Death of Gareth Williams
Gareth Wyn Williams
September 26, 1978
|Died||August 16, 2010 (aged 31)|
Pimlico, London, England
|Cause of death||Assassination/Unlawfully killed (ruled)|
|Occupation||Secret Intelligence Service employee|
|Known for||Unusual death|
Gareth Wyn Williams (26 September 1978 – c. 16 August 2010) was a Welsh mathematician and employee of GCHQ seconded to the Secret Intelligence Service (SIS or MI6) who was found dead in suspicious circumstances at a Security Service safe house flat in Pimlico, London, on 23 August 2010. The inquest found that his death was "unnatural and likely to have been criminally mediated." A subsequent Metropolitan Police re-investigation concluded that Williams's death was "probably an accident". Two senior British police sources have said some of Williams's work was focused on Russia – and one confirmed reports that he had been helping the US National Security Agency trace international money-laundering routes that are used by organised crime groups including Moscow-based mafia cells.
Originally from Anglesey, Wales, Williams, who spoke Welsh as a first language, began studying mathematics part-time at Bangor University, while still at Ysgol Uwchradd Bodedern, and graduated with a first-class degree at age 17. After gaining a PhD at the University of Manchester, he dropped out from a subsequent post-graduate course at St Catharine's College, Cambridge, and took up employment with GCHQ in Cheltenham in 2001, renting a room for nearly a decade in Prestbury, Gloucestershire. Reportedly an intensely private man and a keen cyclist, Williams was due to return to Cheltenham at the beginning of September 2010 after his annual leave.
Police visited Williams's home during the afternoon of Monday 23 August 2010, as a "welfare check" after colleagues noted he had been out of contact for several days. His decomposing naked remains were found in a red The North Face bag, padlocked from the outside, in the bath of the main bedroom's en-suite bathroom. The police had gained entry into his top floor flat in Alderney Street, Pimlico at around 16:40. His family alleged that crucial DNA was interfered with and that fingerprints left at the scene were wiped off as part of a cover-up. Inconclusive fragments of DNA components from at least two other contributors were found on the bag. No fingerprints, palm-prints, footprints or traces of Williams's DNA were found on the rim of the bath, the bag zip or the bag padlock. A key to the padlock was inside the bag, underneath his body.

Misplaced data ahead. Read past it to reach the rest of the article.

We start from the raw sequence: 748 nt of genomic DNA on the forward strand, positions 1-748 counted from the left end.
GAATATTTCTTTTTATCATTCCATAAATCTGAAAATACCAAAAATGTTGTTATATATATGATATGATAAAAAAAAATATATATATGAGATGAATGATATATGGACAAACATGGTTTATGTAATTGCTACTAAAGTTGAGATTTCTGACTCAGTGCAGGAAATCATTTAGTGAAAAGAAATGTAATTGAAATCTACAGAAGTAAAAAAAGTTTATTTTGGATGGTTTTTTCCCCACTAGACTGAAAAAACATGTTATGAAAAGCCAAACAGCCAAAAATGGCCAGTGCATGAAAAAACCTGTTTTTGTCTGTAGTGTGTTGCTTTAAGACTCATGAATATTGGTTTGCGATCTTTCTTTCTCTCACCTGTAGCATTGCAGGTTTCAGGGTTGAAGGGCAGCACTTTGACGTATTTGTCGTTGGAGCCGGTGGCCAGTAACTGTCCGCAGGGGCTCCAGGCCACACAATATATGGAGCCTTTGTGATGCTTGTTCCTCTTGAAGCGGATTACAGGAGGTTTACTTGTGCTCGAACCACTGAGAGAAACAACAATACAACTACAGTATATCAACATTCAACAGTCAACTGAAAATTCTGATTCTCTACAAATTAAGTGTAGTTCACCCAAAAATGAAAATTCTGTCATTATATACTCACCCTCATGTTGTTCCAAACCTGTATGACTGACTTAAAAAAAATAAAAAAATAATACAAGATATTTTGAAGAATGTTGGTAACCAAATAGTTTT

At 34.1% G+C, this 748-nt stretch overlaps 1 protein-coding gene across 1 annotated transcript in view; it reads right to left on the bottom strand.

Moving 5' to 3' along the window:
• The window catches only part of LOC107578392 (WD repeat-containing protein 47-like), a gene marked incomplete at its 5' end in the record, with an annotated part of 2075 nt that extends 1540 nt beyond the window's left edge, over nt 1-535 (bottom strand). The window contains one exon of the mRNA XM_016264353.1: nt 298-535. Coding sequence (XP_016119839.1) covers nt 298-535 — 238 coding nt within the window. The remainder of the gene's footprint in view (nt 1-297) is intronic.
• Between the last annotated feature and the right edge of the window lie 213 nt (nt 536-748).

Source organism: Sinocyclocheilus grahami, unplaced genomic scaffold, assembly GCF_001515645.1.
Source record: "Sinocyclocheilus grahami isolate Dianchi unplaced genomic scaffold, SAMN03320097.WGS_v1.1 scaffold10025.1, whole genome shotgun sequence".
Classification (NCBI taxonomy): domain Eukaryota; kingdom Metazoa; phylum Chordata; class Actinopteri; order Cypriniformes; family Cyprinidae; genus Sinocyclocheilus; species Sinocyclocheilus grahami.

Williams was buried at Ynys Wen cemetery in Valley, Anglesey, on 26 September 2010, following a private funeral service at Bethel Chapel in Holyhead attended by his family, friends, former colleagues in the intelligence services, and also by the head of SIS, Sir John Sawers.
Williams's date of death was estimated to have been in the early hours of 16 August, one week before he was found.
Vincent Williams from the Metropolitan Police informed the Westminster Coroner's Court that experts were agreed that it was impossible for Gareth Williams to have locked himself in. and indeed it would have been impossible for him to have locked himself in given that he did not wear gloves and left no fingerprints on the bag
Soon after the investigation started, the heads of the Secret Intelligence Service and Metropolitan Police met to discuss how the police would handle the investigation in light of the top secret nature of Williams's work, and who would lead the investigation. Williams had recently qualified for operational deployment, and had worked with U.S. National Security Agency and FBI agents. The U.S. State Department asked that no details of Williams's work should emerge at the inquest. The Foreign Secretary, William Hague, signed a public-interest immunity certificate authorising the withholding from the inquest of details of Williams's work and U.S. joint operations.
After launching an investigation, coroner Fiona Wilcox said that there were no injuries on his body and no signs that he had been involved in a struggle; his body was also free of alcohol and common recreational drugs. The Metropolitan Police considered his death "suspicious and unexplained". The FBI also conducted their own investigation into the case.